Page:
In a dramatic rebuff to the Obama administration, a federal judge in Virginia today (Monday, December 13) struck down the federal health care law’s requirement for
individuals to purchase health insurance. The ruling follows much of
the reasoning advanced by Oklahoma’s recently-elected attorney general,
Judge Henry E. Hudson found that Congress had exceeded its authority in
passing such a mandate. In a 42-page opinion, Hudson wrote as follows:
“Neither the Supreme Court nor any federal circuit court of appeals has
extended Commerce Clause powers to compel an individual to involuntarily
enter the stream of commerce by purchasing a commodity in the private
market. In doing so, enactment of the [individual mandate] exceeds the
Commerce Clause powers vested in Congress under Article I [of the
Judge Hudson did not enjoin the law, noting that key provisions do not
take effect until 2014. He did not strike down the law’s other
provisions, but the individual mandate is widely considered a pivotal
feature of the law passed last spring.
The case in Virginia, brought by the Commonwealth’s Attorney General,
Kenneth Cuccinelli, is in contrast to two prior lower court rulings on
the issue, in both Virginia and Michigan. The most significant case
might be another challenge in Florida, where 20 states have sought to
overturn the law.
In an October press conference at the state Capitol in Oklahoma City,
Attorney General Cuccinelli told reporters the individual mandate
forcing individuals to purchase health insurance coverage or face
penalties was unprecedented.
He said then, “It is beyond the power of Congress and the federal
government to mandate this activity. … Nothing like this law has even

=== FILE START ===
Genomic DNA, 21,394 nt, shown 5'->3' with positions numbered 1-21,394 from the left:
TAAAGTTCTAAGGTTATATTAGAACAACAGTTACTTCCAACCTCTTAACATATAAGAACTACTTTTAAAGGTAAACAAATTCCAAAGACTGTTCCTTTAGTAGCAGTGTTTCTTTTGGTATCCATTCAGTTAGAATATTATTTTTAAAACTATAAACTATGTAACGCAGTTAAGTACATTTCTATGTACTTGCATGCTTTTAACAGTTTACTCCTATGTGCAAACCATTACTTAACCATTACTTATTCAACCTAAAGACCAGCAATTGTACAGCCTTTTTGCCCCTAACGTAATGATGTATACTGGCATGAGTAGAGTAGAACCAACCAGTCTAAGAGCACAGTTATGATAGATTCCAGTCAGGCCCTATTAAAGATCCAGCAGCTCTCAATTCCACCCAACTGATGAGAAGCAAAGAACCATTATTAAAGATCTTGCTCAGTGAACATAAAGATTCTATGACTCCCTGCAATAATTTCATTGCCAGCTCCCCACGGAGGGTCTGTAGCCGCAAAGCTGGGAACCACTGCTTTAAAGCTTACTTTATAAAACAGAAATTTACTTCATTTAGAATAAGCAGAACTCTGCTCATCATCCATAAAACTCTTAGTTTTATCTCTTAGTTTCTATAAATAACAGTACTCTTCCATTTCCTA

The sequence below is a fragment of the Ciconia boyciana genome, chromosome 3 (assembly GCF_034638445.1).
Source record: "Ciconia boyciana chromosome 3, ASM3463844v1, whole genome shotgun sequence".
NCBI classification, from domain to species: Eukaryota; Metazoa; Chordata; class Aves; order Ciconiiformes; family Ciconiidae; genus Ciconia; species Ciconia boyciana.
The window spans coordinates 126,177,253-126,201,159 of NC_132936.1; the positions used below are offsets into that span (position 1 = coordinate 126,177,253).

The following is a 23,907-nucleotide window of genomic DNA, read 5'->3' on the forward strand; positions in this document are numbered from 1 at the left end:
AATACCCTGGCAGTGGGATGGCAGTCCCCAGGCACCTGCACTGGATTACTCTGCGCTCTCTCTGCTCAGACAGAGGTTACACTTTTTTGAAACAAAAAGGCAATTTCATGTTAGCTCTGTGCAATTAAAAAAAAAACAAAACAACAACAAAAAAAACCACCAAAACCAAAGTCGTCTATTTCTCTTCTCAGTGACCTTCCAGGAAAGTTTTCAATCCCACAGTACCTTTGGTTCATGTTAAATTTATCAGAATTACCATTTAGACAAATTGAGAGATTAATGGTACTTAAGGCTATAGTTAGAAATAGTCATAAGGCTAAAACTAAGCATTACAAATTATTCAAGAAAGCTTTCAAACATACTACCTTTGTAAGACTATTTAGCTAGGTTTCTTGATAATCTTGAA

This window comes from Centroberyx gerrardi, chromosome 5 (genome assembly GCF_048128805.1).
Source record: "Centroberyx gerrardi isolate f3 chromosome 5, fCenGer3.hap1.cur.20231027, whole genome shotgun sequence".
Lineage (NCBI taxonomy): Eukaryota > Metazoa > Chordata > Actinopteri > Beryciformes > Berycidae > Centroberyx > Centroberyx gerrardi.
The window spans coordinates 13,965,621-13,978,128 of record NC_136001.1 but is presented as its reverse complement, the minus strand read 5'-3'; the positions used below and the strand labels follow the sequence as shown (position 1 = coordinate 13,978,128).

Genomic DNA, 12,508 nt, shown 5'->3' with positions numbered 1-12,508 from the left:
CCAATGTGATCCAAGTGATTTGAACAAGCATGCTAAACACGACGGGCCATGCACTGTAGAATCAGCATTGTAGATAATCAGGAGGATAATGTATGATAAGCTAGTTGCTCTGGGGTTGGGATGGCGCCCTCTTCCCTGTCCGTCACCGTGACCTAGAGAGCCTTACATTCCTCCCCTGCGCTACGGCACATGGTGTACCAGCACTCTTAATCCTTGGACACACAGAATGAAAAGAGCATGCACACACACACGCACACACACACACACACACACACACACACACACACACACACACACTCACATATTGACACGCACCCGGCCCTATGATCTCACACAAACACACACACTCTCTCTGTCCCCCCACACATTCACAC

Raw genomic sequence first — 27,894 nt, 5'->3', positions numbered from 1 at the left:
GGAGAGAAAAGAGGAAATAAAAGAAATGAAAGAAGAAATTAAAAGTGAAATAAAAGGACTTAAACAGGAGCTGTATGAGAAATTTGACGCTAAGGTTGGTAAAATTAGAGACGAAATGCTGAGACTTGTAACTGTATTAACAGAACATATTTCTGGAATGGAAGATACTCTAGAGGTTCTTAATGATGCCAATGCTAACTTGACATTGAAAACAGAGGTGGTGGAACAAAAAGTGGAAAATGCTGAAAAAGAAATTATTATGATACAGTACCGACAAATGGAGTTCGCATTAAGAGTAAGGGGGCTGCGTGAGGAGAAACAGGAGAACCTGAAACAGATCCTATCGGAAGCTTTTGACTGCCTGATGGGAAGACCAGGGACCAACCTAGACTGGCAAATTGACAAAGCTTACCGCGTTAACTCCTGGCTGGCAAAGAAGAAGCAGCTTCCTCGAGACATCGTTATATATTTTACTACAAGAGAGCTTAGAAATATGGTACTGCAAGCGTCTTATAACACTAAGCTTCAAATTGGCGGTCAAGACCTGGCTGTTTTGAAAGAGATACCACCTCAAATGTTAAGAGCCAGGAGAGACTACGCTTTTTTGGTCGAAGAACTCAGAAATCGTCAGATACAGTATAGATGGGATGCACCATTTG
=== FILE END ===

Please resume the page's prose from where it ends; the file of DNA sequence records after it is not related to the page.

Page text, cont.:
been done in the history of the United States. It is unprecedented in
its scope and impact on the Constitution and relationship between the
federal and state governments.
“Never before has the government presumed the authority to tell
Americans, force them, to buy a product. The law was passed under the
guise of the commerce powers. It’s a twisting of the federal power for
the government to regulate inactivity as if it were activity.”
Cuccinelli made his comments in a state Capitol press conference on
Monday, October 25, when he also endorsed former state Sen. Scott
Pruitt. In the November 2 election, Pruitt overwhelmingly defeated Jim
Priest, the Democratic Party’s nominee.
In discussions with Oklahoma reporters, including CapitolBeatOK,
Cuccinelli contended, “This is not about health insurance but about
liberty. If the case is lost, it will be the end of federalism as we
have known it.”
Pruitt then told reporters he would, if elected the state’s top legal
officer, join the Virginia or Florida cases now underway, or consider
filing a new lawsuit on the matter. Cuccinelli at the time explained,
“The entire bill is at stake. We’ve asked the court to enjoin the entire
bill.” As noted above, Cuccinelli’s litigation was unsuccessful in
gaining a broader injunction.
Defending the litigation, the Virginian said the attorneys general of
the American states are “the last line of defense. It’s the AGs who
legitimately exercise authority versus the federal government. In the
federalist structure they are the best line of defense to push back
against federal authority that is excessive. … The protection of the
rule of law is a fight to protect the opportunity of all of us.
Regulations always impair opportunity and reduce liberty. This
litigation is fighting against excessive impairment and reduction of